Back in May, I noted that Barack Obama was setting up a high-risk test of will and strength with Israeli Prime Minister Benjamin Netanyahu over the issue of settlements. It was, I wrote, a test that Obama dared not lose so early in his presidency.
As Secretary of State Clinton described it at the time, Obama “wants to see a stop to settlements — not some settlements, not outposts, not ‘natural growth’ exceptions. We think it is in the best interests [of the peace process] that settlement expansion cease. That is our position. That is what we have communicated very clearly. … And we intend to press that point.”
But settlements continued, with little U.S. response. By November, in a piece headlined “Obama failed to back up tough talk in Middle East,” I wrote that the president had lost that test of wills:
“Israel under Benjamin Netanyahu in effect called Obama’s bluff, blithely ignoring the American pressure and continuing to expand settlements. Obama has been powerless to respond….
In truth, there hasn’t been much realistic hope of progress toward peace in the Middle East since the end of the Clinton administration, when the late Yasser Arafat walked away from the best deal the Palestinians were ever likely to see. But Obama’s decision to draw a line in the sand over settlements and then fail to back it up was a major mistake that set the cause of peace back even further.”
Today, I have to admit that was at the very least premature, and may in fact prove to have been flat out wrong. Handed an opportunity by Israel’s announcement of 1,600 new units in East Jerusalem, Obama has renewed the pressure, and he twisted the screws even tighter on Netanyahu during his recent visit to Washington.
The Israeli press, which is understandably more attuned to such things than its American counterparts, got the message pretty clearly. In a piece headlined “Netanyahu leaves U.S. disgraced, isolated and weaker,” Aluf Benn writes:
“Instead of a reception as a guest of honor, Netanyahu was treated as a problem child, an army private ordered to do laps around the base for slipping up at roll call.
The revolution in the Americans’ behavior is clear to all. On Sunday morning Obama was still anxiously looking ahead to the House of Representatives vote on health care – the last thing he wanted was a last-minute disagreement with congressmen over ties with Israel.
The moment the bill was passed, however, a victorious Obama was free to deal with his unruly guest.
The Americans made every effort to downplay the visit. As during his last visit in November, Netanyahu was invited to the White House at a late hour, without media coverage or a press conference. If that were not enough, the White House spokesman challenged Netanyahu’s observation at AIPAC that “Jerusalem is not a settlement.”
The Americans didn’t even wait for him to leave Washington to make their disagreement known. It was not the behavior Washington shows an ally, but the kind it shows an annoyance….
Netanyahu will need to work hard to rehabilitate his image, knowing full well that Obama will not relent, but instead demand that he stop zigzagging and decide, once and for all, whether he stands with America or with the settlers.”
Akiva Eldar, also in Haaretz, writes that Netanyahu has kept a keen eye on the American political calendar, hoping to deal with a weakened Obama:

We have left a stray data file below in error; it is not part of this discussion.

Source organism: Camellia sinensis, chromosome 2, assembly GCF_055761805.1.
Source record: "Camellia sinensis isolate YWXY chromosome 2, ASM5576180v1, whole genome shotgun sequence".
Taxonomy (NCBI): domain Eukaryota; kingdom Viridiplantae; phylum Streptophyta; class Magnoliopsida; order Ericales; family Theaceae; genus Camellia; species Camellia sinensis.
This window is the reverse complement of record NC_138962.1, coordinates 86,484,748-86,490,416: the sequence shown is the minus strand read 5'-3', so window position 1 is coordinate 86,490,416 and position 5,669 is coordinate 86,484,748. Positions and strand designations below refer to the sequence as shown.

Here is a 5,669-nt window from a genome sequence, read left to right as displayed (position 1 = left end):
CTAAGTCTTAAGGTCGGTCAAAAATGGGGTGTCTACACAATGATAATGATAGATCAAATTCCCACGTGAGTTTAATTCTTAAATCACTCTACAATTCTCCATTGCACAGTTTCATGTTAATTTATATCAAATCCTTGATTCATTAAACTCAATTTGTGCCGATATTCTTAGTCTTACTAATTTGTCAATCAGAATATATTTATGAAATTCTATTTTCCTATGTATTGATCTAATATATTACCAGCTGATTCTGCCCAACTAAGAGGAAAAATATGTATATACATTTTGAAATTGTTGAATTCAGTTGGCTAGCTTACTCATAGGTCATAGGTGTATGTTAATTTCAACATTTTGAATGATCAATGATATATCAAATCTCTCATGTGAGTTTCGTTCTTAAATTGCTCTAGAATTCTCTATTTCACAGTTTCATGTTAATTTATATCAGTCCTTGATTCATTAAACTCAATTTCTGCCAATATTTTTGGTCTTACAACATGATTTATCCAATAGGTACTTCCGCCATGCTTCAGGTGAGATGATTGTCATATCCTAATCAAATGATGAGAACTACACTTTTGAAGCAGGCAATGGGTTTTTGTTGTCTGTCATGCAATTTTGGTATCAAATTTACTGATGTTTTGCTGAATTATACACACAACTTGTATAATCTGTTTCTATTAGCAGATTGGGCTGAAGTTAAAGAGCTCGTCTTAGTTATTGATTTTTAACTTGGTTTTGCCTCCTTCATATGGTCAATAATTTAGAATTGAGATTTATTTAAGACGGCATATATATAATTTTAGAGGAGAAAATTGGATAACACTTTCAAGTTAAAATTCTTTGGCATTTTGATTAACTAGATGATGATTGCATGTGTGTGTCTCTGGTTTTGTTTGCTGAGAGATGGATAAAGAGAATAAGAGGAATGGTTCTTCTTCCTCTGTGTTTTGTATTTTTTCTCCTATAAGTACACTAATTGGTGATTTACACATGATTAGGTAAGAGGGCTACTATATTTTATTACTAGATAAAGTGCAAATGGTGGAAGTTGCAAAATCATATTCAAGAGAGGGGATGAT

“Netanyahu had been hoping to buy time until November’s Congressional elections, which coincide with the deadline he set for the settlement freeze. But with America’s strategic interest on the line, Bibi’s favorite political game (playing the Jewish community and Congress against the White House and the State Department) isn’t working anymore. Obama decided his moderate Middle East coalition is more important than Netanyahu’s extremist one. This is a point of no return.”
David Horovitz in the conservative Jerusalem Post comes to a similar conclusion:
“And yet Netanyahu headed home Thursday the near-ostracized victim of what he regards as the Obama administration’s wrongheadedness, and more deeply aware than ever of the extent of the rift. He left behind an administration, and most especially a president, angry and frustrated by what it regards as his stubbornness and misplaced priorities….
And with that yawning US-Israel divide comes the exacerbation of Israel’s international pariah status, an accompanying boost to Israel’s enemies and reinforcement for the cooling of ties by former friends. Would Britain have responded quite so publicly to its ostensible evidence of Israeli passport fakery, would other affected countries be investigating quite so assiduously, if it were publicly clear that the US and Israel stood shoulder-to-shoulder today as they did in the recent past?”
I don’t want to stretch the comparison too far — Israel and the United States are and should remain close friends and allies despite this tension — but the interplay between the tough, experienced Netanyahu and the fresh-faced Obama is a bit reminiscent of that between the tough Nikita Khrushchev and John F. Kennedy.
The Soviet leader thought he saw weakness in the new American president that could be exploited. In the Cuban Missile Crisis, he tried to do so, and found himself pitted against a tougher opponent than he had realized. In the end, it was Khrushchev who was forced to blink and pull the missiles out of Cuba.
This is a different case, of course, involving different people under different circumstances. But at the very least it seems safe to say that Netanyahu underestimated Obama’s tenacity, and is now being forced to reconsider both his course and his negotiating partner.